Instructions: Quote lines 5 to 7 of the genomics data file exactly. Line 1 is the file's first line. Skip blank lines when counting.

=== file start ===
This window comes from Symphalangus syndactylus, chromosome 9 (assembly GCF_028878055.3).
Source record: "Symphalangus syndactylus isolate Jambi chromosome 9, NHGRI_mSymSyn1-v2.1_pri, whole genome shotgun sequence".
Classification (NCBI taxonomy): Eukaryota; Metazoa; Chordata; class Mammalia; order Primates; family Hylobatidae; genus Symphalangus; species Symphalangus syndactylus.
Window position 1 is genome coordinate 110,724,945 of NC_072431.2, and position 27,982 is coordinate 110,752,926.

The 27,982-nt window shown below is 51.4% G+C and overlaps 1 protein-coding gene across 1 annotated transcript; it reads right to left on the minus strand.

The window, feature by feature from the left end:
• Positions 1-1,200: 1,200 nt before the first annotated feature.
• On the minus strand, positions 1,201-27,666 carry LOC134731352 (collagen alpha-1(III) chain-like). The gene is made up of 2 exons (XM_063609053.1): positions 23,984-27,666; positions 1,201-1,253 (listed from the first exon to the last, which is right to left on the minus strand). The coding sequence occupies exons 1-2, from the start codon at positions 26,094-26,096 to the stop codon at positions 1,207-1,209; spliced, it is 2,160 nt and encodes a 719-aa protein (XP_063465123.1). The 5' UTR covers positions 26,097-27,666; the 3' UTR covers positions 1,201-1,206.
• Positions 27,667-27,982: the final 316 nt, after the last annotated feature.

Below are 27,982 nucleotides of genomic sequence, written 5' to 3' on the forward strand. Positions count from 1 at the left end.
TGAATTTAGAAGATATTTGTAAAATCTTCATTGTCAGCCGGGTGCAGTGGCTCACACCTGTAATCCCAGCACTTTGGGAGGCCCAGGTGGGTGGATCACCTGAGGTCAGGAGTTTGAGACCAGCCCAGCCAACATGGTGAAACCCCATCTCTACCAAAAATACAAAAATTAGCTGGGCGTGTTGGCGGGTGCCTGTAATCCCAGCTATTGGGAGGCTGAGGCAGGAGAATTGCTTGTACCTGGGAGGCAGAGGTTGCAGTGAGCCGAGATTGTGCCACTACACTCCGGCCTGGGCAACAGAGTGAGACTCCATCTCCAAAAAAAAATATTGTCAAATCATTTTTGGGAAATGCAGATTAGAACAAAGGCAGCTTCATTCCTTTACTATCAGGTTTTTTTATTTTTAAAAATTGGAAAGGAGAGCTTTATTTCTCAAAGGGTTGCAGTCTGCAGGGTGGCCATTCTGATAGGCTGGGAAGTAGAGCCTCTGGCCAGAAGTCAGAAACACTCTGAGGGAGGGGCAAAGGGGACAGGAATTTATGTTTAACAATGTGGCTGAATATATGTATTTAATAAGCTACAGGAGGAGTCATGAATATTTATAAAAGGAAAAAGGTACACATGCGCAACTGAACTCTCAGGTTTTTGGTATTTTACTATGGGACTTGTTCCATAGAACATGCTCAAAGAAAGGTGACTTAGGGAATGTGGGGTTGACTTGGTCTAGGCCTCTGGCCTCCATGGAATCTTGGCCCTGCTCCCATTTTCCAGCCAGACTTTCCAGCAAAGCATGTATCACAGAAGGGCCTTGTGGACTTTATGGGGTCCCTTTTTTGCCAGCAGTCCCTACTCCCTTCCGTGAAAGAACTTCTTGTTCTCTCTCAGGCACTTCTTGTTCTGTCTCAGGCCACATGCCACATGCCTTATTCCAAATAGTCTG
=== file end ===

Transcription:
The 27,982-nt window shown below is 51.4% G+C and overlaps 1 protein-coding gene across 1 annotated transcript; it reads right to left on the minus strand.

The window, feature by feature from the left end:
• Positions 1-1,200: 1,200 nt before the first annotated feature.